UCI-led research team recommends new tobacco control policies for lawmakers
Raising cigarette tax and smoking age, among other regulations on youth tobacco use, can improve lives and save billions of dollars in medical costs
Irvine, Calif., Oct. 7, 2005 -- By increasing cigarette taxes, raising the smoking age and adopting new or enforcing current regulations that prevent or delay youth smoking, elected officials and other policy makers can improve lives and save billions of taxpayer dollars, according to a UC Irvine-led tobacco policy consortium.
"Our research shows that reducing smoking initiation in youth is likely to offer the largest public health impact during this new century," said Daniel Stokols, UCI professor of planning, policy and design, who helped establish the consortium -- a partnership of researchers, community leaders, health advocates, school administrators, teachers and elected officials.
The consortium explored programs and policy initiatives for youth smoking intervention through direct translation of UCI tobacco-research findings. Based on these and previous UCI youth tobacco-use findings, the UC Irvine Transdisciplinary Tobacco Use Research Center (TTURC) Tobacco Policy Consortium developed policy recommendations, published in a recent report titled "Prevent Youth Smoking." To read the report, see www.tturc.uci.edu.
Their recommendations are timely as California legislators debate budget and program issues concerning smoking prevention, cessation and tobacco licensing. According to the Centers of Disease Control and Prevention (CDC), Californians spent $7.1 billion in smoking-attributable medical costs in 1998.
"With our escalating knowledge of how young people become vulnerable to nicotine addiction and the harmful effects of smoking, policy makers and educators now have an unprecedented opportunity to adopt bold new measures for preventing adolescent smoking and nicotine addiction," said Larry Jamner, UCI professor of psychology and social behavior, who launched the consortium in 2003 with Stokols.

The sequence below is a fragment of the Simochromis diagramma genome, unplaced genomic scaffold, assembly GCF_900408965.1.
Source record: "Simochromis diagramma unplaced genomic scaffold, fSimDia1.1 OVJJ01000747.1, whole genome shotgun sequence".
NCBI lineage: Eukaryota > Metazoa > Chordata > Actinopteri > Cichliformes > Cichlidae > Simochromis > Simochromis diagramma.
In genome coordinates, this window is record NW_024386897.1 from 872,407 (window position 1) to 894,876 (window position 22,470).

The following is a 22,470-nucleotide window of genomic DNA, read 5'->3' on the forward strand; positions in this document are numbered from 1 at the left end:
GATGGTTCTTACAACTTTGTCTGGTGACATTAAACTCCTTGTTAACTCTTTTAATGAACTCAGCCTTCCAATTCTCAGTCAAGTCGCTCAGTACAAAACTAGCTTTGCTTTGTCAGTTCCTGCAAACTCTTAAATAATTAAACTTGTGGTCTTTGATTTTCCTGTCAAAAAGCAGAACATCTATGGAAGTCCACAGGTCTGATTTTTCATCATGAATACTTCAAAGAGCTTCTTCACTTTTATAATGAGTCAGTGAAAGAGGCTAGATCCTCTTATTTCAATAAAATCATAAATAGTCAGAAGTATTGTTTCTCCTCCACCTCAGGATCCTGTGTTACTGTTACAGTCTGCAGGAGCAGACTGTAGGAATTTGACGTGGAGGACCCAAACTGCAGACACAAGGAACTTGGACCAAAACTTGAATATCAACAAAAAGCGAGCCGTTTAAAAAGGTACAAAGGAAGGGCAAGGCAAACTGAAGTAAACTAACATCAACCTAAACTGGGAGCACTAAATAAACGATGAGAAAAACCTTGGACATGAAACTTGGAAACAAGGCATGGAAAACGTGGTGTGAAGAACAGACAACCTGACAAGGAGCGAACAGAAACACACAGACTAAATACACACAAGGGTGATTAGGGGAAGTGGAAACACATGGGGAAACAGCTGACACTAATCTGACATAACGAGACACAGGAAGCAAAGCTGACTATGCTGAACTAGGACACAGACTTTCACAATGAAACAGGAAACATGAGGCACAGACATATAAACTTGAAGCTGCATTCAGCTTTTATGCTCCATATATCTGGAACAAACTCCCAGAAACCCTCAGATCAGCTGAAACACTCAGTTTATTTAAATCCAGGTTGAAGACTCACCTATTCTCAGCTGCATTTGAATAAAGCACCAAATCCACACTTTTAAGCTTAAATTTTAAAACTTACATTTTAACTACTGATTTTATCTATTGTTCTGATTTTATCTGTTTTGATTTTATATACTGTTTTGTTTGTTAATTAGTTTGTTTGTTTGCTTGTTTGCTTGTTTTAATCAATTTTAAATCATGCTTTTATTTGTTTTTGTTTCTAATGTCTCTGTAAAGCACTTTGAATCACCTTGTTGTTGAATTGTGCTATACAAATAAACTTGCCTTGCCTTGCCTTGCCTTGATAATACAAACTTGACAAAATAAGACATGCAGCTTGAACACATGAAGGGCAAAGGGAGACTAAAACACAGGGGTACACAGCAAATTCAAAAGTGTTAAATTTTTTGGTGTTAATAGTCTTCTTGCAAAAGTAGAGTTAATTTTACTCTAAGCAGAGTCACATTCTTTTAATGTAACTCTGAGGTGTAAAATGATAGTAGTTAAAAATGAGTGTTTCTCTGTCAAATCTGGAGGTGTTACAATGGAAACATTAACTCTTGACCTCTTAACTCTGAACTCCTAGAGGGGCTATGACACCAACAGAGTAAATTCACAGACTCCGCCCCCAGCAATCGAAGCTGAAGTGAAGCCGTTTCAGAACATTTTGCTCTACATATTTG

The group now offers the following recommendations derived from the CDC and from previous findings of UCI TTURC research:
1. Raise cigarette taxes by 20 percent to levels equal to or greater than those of highest-taxing states.
2. Urge law enforcement to actively implement existing laws that prohibit retailers from selling tobacco to minors by conducting frequent compliance checks to identify retailers who sell tobacco to minors, and to penalize violators with a graduated series of fines and civil penalties.
3. Promote laws that mandate a permit or license for stores that sell tobacco, and revoke licenses for repeated sales to minors. Fees from licensing of tobacco vendors can be used to fund enforcement activities and to develop and maintain active, large-scale programs.
4. Raise the legal age for sale or purchase and consumption of tobacco and nicotine products from 18 to 21.
5. Promote policies and enforce existing laws for smoke-free parks, playgrounds and outdoor recreation areas accessible to young people.
6. Eliminate tobacco-vending machines and self-service displays in stores accessible to young people.
7. Improve community education about the risks of adolescent smoking, and urge the public to adopt polices that prevent the sharing of tobacco products with minors.
Source: Eurekalert & othersLast reviewed: By John M. Grohol, Psy.D. on 21 Feb 2009
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